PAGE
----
Neo Material’s Formula for Success: ‘sustainable competitive advantages including customer stickiness’

RareMetalBlog-TMS-Constantine-KarayannopoulosYesterday, March 1st, it was exactly one month since the Technology Metals Summit (TMS) 2012 kicked off with the keynote address by Constantine Karayannopoulos CEO of Neo Material Technologies Inc. (TSX: NEM). Numerous people have asked me for his PPT and we have it posted for members on

But what’s happening with NEO? This morning ahead of the market opening, shares are at CAD$8.72 with a market capitalization of CAD$1.01 billion. In July 2011 analyst Nick Agostino of Euro Pacific Canada Inc. had set a 12-month target share price of CDN$14.25 for Neo Materials in his report called A Rare Opportunity for a Unique Investment.

NEM’s financial statements continue to strengthen each quarter. Revenues in Q3 2010 were USD$91.3 million versus USD$698.7 million for the trailing 12 months as Constantine reported at the TMS. In addition, earnings per share (EPS) in Q3 2010 was CDN$0.13 versus CDN$1.50 for the trailing 12 months.

As a producer, processor or developer of neodymium-iron-boron magnetic powders, rare earth and zirconium based engineered materials and applications NEM holds a strategic place in the rare earths sector because its products are essential components in many hi-tech products. The report also outlines that “NEM’s business operations benefit from many sustainable competitive advantages including customer stickiness; defendable patents; a low cost structure; and a niche high-end market focus that limits substitution and competition.”

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Through its Performance Materials division NEM is engaged is the processing of rare earths and refines neodymium oxides to produce neo powders at its Magnequench division. NEM has facilities in China and Thailand. The Performance Materials division is the second largest global processor and distributor of rare earth and rare metal based materials. The Magnequench division is also a leading global supplier of neodymium powder with approximately 85% of the market share by volume.

If you’re asking, ‘what are the market drivers for the rare earths industry?’ — Constantine’s keynote address at the TMS answered this question. The three key drivers of organic growth in the rare earth industry are:

  • Miniaturization: high demand for lighter, smaller, smarter electronic devices
  • Clean technology: emissions standards
  • Energy & Fuel Efficiency: smaller and more efficient motors

He added that in 2011 China accounted for 60% of the global demand for rare earths. In 2012 China will account for 70% of the global demand of rare earths and that rare earth production will continue to shift to China as long as there is an international price differential.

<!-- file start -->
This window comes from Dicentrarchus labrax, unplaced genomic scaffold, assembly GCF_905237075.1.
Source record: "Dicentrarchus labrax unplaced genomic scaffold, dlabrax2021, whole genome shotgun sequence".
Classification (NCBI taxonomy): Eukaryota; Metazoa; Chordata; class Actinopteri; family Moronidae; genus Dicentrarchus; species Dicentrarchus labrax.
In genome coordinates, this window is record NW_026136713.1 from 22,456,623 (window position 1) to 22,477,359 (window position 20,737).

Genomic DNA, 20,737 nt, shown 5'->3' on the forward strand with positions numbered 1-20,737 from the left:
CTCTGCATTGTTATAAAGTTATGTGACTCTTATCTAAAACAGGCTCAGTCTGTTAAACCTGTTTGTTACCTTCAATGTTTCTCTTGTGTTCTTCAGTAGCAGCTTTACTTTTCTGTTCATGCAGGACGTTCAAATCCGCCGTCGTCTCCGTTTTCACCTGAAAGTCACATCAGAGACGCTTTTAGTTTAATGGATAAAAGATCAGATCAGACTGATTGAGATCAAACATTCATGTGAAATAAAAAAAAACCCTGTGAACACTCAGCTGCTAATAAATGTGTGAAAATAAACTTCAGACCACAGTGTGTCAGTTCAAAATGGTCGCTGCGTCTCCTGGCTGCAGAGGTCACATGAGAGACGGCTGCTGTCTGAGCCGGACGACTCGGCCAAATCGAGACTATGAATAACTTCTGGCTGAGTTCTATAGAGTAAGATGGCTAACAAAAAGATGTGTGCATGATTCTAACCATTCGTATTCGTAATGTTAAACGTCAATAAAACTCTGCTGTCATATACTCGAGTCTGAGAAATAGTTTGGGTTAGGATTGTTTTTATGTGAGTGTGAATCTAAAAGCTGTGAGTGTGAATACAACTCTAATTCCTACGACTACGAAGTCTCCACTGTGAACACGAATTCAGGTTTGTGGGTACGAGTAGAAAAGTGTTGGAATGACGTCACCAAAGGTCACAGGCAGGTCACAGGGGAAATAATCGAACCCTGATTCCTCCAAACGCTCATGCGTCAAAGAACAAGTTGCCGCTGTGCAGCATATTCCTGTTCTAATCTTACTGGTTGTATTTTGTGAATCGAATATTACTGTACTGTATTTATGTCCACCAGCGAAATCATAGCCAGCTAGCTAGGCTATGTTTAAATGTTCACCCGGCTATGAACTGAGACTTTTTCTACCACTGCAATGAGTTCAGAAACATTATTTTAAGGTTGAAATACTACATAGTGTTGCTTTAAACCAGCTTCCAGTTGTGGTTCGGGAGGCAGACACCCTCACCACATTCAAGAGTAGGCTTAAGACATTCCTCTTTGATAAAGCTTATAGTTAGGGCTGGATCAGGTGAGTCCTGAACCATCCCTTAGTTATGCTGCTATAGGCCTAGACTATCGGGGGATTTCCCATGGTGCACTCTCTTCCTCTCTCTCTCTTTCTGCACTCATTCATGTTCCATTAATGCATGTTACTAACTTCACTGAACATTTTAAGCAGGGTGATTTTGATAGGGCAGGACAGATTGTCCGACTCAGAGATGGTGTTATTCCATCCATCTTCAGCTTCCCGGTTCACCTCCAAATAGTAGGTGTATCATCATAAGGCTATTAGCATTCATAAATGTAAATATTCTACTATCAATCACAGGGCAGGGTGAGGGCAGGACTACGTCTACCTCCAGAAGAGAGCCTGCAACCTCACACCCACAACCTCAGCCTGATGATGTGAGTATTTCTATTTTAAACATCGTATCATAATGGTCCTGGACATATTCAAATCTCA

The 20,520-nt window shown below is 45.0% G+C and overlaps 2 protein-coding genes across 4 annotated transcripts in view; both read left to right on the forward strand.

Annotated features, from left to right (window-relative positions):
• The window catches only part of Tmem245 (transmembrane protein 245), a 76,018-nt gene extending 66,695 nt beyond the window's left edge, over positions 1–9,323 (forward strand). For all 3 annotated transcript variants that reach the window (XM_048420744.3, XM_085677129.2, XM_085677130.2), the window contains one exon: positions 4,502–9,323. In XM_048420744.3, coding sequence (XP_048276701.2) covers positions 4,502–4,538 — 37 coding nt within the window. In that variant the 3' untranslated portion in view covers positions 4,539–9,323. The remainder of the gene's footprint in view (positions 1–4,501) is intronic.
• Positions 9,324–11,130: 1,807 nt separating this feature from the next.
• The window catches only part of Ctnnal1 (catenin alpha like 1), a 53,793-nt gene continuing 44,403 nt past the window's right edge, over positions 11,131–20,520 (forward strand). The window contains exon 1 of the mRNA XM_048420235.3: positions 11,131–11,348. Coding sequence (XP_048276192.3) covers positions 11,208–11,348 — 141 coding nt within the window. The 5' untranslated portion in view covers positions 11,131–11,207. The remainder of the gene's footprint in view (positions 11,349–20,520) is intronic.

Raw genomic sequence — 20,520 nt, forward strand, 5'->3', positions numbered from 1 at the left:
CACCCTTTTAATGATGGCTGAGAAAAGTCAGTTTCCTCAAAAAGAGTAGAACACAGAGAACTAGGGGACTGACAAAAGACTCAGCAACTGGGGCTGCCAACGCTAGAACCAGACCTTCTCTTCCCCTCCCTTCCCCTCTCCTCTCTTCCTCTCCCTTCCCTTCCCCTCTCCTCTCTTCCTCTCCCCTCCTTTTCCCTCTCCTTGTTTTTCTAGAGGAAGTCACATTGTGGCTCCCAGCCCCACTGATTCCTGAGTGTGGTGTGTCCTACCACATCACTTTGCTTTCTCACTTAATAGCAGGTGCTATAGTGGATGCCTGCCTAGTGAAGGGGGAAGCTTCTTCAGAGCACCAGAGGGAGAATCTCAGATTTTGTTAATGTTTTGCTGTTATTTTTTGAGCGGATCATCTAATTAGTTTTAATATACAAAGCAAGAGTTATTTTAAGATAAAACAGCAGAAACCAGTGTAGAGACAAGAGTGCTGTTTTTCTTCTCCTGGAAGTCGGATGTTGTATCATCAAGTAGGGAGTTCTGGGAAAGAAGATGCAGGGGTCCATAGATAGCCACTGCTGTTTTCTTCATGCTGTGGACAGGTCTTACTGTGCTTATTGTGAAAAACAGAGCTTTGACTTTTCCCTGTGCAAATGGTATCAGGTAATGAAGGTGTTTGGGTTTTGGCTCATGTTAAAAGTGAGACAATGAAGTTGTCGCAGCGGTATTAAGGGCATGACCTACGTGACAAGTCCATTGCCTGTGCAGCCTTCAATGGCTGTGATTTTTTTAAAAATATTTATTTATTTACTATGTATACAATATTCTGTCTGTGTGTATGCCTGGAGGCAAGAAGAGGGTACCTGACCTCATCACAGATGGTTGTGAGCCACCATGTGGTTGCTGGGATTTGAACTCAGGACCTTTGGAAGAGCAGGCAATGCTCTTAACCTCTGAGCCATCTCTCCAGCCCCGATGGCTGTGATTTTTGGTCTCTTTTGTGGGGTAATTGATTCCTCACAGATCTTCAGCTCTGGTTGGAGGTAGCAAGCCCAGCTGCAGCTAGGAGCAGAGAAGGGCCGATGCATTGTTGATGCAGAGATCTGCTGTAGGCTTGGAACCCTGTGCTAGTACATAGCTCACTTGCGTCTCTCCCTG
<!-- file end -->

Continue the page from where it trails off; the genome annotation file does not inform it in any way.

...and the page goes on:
(*Prices taken from Google Finance at 9:10AM EST on 02-03-2012)

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Tracy Weslosky

About Tracy Weslosky

Tracy Weslosky is the Publisher and Editor-in-Chief of InvestorIntel, a leading global investment intelligence source created for the innovative and entrepreneurial minded that represents over 50 publicly listed companies globally that are listed on Tracy is also the Founder & CEO for ProEdge Media Corp., an online publishing and media production company since 2001; and is the Managing Partner for 724 Capital Corp., a business consulting firm that currently represents U.S. Rare Earths, Inc. Previously she has owned a boutique Investment Banking firm for 7 years that was the basis for a business reality television series called, DealFlow. Aired around the world for 3 years on CNBC World, WealthTV and many other networks globally; Tracy is a speaker, writer and an entrepreneur.
  1. Miniaturization for sure, will simultaneously increase the application spectrum, and reduce the REEs required for each of those new miniaturized products. Those two aspects might actually balance out to stabilize the overall demand. The 12 month target of $14.25 seems appropriate. December 2012 has been slated as a big month, not necessarily for the better.
    But, to me, miniaturization also screams ((((((GRAPHITE/GRAPHENE))))) !!

  2. NEO’S growth is tied to material applications growth. that growth has been impacted by skills base erosion and globalization of demand/supply shifts. until these factors are rebalanced with subsequent signiicant growth in new applications recipies, NEO’S growth is tied to new acquisitions.
    NEO must improve its stock’s PEG ratio. global economic malaise does not help here.

  3. Lack of interest has also been tied to the fact NEO’s shares are not listed on NASDAQ or an American Exchange, so it’s treated as a pink sheet stock and volume in the US are pathetically low. Has anyone ever asked why NEO wouldn’t list in the US to gain traction and get better prices for its shares?

  4. Good question, aurelius. I have always wondered why NEO’s share price is lower than it should be, and that may be an important factor.

  5. PE too low; same for five year avg earnings growth. earnings growth inconsistent. see NEM.TO @ YAHOO .COM-analyst estimates. PE should exceed mkt avg PE by significant amount, relecting recognition by mkt of growth stock. peel the onion when analysing PEG. get PE and consistent growth in earnings in proper range [ e.g.15 to 25 ] with PEG near 1; you’ve got a winner. a US listing might help PE, but consistent earnings growth is the key impedement.

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